Some of the airplanes were at various stages of restoration, but the bulk of the inventories were completely restored and airworthy. There were Chipmunks (DHC1), a Puss Moth (DH80A), several Tiger Moths (DH82A), a Fox Moth (DH83), a Leopard Moth (DH85), a Horn et Mo t h (DH87B), a Dragon Rapide (DH89B), a D r a g o n f l y (DH90), a Moth Minor (DH94), an original all wood 1934 Comet (DH88) used in the London to Sydney Air Race. There was a Simmonds Spartan and the real odd duck amongst them, a nearly completed restoration of a Beech D17 Staggerwing. (The latter is being restored for its U.S. owner who apparently plans on flying it home to Reno, the long way home, i.e., around the world.) Colin was also close to finishing a replica of a Pither 1910 Monoplane (it looks something like a Bleriot).

The few hours that we spent at the Croydon facility were a pure delight. Unfortunately we had places to go and had to make Stewart Island before nightfall.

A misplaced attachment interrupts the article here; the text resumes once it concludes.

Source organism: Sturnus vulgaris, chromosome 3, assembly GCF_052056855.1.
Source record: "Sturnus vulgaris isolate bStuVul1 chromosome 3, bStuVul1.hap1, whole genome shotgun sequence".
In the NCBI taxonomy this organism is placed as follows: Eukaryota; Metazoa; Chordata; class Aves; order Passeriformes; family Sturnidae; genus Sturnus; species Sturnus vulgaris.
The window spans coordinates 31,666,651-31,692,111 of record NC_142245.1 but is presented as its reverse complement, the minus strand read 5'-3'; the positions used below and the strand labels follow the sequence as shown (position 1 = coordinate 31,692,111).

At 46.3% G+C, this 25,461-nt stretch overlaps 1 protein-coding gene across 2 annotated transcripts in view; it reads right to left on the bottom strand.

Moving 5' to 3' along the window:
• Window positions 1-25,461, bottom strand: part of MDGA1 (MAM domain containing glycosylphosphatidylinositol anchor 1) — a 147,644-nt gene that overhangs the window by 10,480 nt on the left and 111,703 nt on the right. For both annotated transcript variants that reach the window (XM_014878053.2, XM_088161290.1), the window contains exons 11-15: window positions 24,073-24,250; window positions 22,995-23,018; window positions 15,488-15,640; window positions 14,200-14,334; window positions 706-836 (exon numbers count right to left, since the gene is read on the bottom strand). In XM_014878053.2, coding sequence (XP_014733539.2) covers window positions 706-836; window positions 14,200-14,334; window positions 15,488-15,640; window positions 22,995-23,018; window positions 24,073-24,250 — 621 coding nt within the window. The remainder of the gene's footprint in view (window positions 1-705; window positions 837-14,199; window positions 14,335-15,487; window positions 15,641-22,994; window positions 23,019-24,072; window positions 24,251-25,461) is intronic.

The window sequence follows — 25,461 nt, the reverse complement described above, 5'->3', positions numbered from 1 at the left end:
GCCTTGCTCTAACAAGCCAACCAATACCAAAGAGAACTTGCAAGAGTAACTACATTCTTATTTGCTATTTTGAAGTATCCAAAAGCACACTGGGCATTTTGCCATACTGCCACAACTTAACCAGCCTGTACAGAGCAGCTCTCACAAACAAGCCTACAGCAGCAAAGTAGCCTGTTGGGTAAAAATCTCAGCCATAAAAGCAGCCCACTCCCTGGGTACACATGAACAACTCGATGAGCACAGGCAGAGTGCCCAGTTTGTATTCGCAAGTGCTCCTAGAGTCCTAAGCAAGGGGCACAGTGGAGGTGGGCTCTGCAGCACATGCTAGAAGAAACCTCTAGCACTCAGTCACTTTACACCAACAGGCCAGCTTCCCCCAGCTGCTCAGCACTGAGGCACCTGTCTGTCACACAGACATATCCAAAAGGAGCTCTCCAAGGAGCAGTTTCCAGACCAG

The winds had kicked up by the time we departed Old Mandeville Airfield and I was grateful to have an extremely wide grass strip for takeoff in a strong crosswind. We made a short stop at Gore, another grass strip about 15 miles from Old Mandeville, for fuel. Our next stop for the night was Ryan Creek Aerodrome on Stewart Island.

By the time we got down to Stewart Island the winds were really blowing hard. I wasn’t sure what it was going to be like landing at Ryan Creek, which was a narrow paved strip located on top of a ridge above the small fishing community of Halfmoon Bay. Suffice it to say, it wasn’t a pretty landing, but the only damage done was to my pride. The cheers of joy from my passengers when we got on the ground made it seem worthwhile. I was exhausted and couldn’t wait to have a well-deserved libation.